All of the races are on the same point to point race, they just start at different points on the course. The 21 miler starts at about mile 5.2 of the full marathon course.
Starting the race was the worst part for me. You have to get bused out to the start at 4:15am (for a 6:30 start) due to how far the start is from the parking, and the windy, dark road. I was on the first bus (never get on the first bus), and our driver missed the start line and was driving us to the full start. He tried to turn around twice, on a narrow, windy, dark road! Just a little scary! Finally, I got to the start line and they had coffee, bagels, water, and yoga (which was a little too hippie for me). They start you at the bottom of a steep driveway type road, in this big holding area, yet the timing mat is on top of the steep hill. Once I got to the timing mat, I was so out of breath, I had to wait a minute or two before I crossed to start the race!
For the 21 miler, our first 4 miles are slightly uphill, with the big Hurricane Point starting around mile 7. I took it easy for the most part, and just kept a steady pace. the road is very windy, so you can’t always see what is coming next. There is nothing between you and the ocean other than a cliff and rocks. Most areas do not have a guard rail. I tend to run on the left side, and let me tell you that more then once, I needed to move over from the edge because it was just a little too close for comfort!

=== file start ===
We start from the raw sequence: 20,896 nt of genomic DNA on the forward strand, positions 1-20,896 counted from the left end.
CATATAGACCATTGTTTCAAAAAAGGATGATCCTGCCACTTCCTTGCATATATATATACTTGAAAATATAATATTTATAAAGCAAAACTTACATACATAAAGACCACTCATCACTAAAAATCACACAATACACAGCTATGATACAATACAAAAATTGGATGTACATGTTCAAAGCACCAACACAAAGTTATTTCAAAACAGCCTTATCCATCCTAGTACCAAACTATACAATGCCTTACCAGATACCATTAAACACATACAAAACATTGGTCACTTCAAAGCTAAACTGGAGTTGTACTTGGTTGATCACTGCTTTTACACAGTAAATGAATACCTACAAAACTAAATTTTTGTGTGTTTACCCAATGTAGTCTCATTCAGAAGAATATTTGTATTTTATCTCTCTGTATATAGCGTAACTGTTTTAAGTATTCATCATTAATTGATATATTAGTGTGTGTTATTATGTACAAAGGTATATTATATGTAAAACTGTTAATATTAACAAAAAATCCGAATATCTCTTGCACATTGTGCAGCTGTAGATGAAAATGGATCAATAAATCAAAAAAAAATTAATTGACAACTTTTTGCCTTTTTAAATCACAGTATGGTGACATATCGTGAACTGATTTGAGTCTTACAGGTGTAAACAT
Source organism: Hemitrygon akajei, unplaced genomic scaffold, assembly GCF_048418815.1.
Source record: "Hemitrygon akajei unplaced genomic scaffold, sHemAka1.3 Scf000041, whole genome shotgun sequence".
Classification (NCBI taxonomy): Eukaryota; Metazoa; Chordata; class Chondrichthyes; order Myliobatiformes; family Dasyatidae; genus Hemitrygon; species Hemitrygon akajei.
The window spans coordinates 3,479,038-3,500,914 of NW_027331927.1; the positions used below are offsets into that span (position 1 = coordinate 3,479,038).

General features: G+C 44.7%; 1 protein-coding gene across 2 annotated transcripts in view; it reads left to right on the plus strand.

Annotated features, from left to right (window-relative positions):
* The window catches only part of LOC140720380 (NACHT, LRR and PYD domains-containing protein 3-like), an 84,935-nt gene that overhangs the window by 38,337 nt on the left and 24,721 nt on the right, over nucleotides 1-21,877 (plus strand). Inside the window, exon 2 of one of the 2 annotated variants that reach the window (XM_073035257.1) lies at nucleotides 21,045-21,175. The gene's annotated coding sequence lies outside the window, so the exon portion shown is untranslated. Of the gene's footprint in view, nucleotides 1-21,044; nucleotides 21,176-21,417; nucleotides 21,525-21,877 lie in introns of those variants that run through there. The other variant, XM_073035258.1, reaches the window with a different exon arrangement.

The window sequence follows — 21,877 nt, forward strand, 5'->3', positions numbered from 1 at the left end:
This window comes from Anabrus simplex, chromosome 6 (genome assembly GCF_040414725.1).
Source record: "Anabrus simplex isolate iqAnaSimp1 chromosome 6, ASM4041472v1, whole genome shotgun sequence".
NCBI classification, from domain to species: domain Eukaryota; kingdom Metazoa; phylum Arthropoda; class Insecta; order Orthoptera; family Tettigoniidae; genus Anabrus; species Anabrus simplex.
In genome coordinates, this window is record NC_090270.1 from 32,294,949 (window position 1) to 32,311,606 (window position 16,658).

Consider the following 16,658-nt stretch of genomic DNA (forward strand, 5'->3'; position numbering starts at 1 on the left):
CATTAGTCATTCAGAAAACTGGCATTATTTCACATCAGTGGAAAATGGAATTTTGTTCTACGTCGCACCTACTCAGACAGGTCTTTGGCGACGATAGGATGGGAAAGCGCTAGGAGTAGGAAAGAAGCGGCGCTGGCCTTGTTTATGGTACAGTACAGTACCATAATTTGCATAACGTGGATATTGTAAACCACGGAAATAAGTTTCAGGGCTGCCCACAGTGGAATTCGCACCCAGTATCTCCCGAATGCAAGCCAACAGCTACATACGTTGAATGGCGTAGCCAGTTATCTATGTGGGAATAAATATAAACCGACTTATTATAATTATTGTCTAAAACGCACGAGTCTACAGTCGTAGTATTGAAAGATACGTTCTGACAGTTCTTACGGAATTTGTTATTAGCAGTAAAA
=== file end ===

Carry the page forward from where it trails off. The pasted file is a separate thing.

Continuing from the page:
The mile markers were definitely a highlight of the race. Something to look forward to each mile, was what was the next one going to say. They were all distanced for the full marathon, which I did and didn’t like. I wish there were markers specific to my race, but having to do math kept me occupied for a few seconds if not a minute later on in the race.
About mile 6-6.5, you get to the top of a small hill and start to see Hurricane Point. From here is doesn’t look too bad. I was thinking “ok, that’s better then I thought, this should be fine.” The closer you get to the top, the more you can see that you go down hill pretty far before you start that climb for Hurricane Point! This realization just washes over you of “oh, it really is going to suck!” This was about the time that the lead full marathoners caught me.